Successful Adaptive DBS for Parkinson’s Disease Offers Promise for Neurological Disorders
A team of investigators at University of California, San Francisco led by past DMRF Medical & Scientific Advisory Council Member Dr. Philip Starr has made a groundbreaking step toward a next-generation approach to deep brain stimulation. They have successfully tested a fully implanted adaptive deep brain stimulation system in Parkinson’s disease patients that senses brain activity and automatically makes adjustments to stimulation parameters according to a patient’s needs. This pioneering study was conducted in two patients.
Deep brain stimulation (DBS) is a proven effective therapy for Parkinson’s disease, dystonia, and a growing list of neurological and psychiatric disorders. In current DBS systems, an implanted medical device delivers continuous stimulation to the brain and adjustments to the stimulation must be made using a remote control device in the hands of a highly trained clinician. Symptoms of Parkinson’s disease can fluctuate dramatically, so there may be times when the DBS system delivers more stimulation than a patient needs. This can result in stimulation-induced adverse effects including abnormal, involuntary movements referred to as dyskinesia. By contrast, an adaptive DBS system, which requires implantation of an additional brain ‘sensor,’ can detect specific brain activity signatures associated with DBS-induced side-effects and adjust the stimulation parameters in real-time, without the need for an external device.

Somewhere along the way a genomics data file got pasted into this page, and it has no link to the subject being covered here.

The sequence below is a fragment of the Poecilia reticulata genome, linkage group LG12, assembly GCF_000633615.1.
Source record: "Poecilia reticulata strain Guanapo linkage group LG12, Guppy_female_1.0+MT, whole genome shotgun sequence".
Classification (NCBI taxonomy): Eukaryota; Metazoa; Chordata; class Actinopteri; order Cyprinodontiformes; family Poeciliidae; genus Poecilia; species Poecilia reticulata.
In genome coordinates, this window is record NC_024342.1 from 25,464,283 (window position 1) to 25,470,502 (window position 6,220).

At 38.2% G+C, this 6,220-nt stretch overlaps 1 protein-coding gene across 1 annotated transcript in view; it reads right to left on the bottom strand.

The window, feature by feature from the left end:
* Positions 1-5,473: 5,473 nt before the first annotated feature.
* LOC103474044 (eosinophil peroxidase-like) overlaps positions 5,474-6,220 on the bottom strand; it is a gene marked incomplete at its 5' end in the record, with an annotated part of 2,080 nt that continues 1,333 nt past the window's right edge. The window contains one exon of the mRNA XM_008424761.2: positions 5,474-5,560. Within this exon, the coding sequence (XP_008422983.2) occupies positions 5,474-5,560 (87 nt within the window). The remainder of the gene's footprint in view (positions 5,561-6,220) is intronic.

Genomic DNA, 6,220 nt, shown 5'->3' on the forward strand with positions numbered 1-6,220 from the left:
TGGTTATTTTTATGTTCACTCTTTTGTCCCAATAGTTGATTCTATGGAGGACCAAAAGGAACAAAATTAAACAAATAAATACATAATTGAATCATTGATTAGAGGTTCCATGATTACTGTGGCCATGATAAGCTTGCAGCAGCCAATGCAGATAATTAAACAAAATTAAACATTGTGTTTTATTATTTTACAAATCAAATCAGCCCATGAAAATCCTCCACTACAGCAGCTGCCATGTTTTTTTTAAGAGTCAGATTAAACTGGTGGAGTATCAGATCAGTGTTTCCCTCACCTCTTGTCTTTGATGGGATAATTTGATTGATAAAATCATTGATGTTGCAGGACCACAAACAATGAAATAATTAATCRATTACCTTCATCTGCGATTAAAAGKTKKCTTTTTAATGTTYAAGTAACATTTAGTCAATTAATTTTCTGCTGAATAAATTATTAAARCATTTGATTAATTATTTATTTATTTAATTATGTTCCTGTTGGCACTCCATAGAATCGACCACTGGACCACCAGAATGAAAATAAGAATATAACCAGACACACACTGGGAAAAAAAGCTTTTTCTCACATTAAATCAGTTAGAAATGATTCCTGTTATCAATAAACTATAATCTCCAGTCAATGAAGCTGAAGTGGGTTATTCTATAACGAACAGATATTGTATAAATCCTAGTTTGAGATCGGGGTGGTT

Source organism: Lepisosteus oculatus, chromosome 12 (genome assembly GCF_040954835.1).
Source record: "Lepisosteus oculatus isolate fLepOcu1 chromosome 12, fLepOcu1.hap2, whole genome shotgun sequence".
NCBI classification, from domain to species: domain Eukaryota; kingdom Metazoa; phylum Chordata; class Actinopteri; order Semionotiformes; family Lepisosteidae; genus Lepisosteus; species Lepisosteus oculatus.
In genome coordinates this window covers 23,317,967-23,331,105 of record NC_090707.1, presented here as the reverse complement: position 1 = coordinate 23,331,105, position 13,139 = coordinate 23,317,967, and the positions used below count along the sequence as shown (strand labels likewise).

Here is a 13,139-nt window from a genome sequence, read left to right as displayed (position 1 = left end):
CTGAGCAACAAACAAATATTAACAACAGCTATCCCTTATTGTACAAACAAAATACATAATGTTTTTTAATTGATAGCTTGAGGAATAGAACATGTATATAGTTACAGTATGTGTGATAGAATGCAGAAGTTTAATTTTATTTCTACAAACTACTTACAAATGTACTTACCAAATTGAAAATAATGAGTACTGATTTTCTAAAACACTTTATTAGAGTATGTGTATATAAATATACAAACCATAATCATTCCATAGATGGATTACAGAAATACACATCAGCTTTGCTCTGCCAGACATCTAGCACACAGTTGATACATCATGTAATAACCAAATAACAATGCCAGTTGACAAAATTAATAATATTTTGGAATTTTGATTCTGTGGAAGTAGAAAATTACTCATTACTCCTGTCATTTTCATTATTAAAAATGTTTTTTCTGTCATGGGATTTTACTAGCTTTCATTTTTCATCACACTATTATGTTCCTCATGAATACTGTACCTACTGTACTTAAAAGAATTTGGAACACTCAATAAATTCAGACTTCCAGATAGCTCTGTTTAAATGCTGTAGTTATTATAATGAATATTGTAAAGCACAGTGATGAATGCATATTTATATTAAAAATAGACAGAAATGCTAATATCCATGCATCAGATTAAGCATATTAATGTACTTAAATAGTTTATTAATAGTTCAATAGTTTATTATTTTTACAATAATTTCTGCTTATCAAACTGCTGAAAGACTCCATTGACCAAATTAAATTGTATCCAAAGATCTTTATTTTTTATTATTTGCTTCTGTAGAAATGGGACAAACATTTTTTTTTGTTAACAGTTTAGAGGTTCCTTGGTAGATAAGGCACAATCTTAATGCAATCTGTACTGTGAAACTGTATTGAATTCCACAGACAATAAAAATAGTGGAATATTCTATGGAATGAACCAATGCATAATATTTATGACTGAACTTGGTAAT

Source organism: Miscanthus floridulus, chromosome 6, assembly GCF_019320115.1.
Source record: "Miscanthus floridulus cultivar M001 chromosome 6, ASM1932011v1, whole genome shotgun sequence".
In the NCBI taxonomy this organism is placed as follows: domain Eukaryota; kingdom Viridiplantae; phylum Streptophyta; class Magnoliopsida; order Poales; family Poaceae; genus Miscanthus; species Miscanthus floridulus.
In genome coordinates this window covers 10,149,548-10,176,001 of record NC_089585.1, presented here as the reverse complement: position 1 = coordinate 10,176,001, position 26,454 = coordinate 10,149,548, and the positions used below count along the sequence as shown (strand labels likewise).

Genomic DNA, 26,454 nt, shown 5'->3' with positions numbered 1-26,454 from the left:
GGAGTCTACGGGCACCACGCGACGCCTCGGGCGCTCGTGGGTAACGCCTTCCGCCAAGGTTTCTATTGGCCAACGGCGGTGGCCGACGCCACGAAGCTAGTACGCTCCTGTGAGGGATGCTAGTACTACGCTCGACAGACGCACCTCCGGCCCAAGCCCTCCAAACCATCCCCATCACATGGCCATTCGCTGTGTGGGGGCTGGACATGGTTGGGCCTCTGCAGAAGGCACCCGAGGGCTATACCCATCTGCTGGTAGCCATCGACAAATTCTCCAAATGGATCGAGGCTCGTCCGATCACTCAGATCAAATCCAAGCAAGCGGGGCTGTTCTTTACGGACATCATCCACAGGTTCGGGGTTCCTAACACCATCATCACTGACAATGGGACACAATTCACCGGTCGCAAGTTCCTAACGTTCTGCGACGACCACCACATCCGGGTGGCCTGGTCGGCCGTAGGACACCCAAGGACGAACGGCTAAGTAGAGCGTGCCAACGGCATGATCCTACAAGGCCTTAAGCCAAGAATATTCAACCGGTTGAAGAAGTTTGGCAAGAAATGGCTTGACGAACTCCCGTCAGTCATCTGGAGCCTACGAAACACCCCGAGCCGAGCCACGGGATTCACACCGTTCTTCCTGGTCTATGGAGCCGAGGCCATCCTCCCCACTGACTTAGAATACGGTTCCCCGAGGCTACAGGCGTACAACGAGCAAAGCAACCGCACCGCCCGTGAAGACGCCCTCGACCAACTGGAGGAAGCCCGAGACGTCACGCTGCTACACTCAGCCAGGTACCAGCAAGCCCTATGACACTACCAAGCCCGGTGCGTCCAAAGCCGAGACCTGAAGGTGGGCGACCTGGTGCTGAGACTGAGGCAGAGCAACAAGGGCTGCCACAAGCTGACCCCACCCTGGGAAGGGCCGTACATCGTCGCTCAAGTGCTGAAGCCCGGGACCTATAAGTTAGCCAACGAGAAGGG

The goal of the study was not to demonstrate that adaptive DBS is therapeutically superior to current DBS, but to demonstrate that this new approach is feasible without losing efficacy. Both patients in the study retained the clinical benefits of their original DBS system. One of the advantages of adaptive DBS is energy savings to the stimulator battery, resulting in fewer stimulator replacement surgeries. Additional advantages are that adaptive DBS is adjusted without the need for a clinic appointment and/or the need for patients to adjust their devices manually.
This study is one example of ongoing research efforts to make DBS systems more customized to a patient’s individual needs and to reduce the frequency of adverse effects. Additional examples of technology advancements in DBS were highlighted in this year’s Promise & Progress newsletter.
Swann NC, de Hemptinne C, Thompson MC, Miocinovic S, Miller AM, Gilron R, Ostrem JL, Chizeck HJ, Starr PA. Adaptive deep brain stimulation for Parkinson's disease using motor cortex sensing. J Neural Eng. 2018 Aug;15(4):046006.
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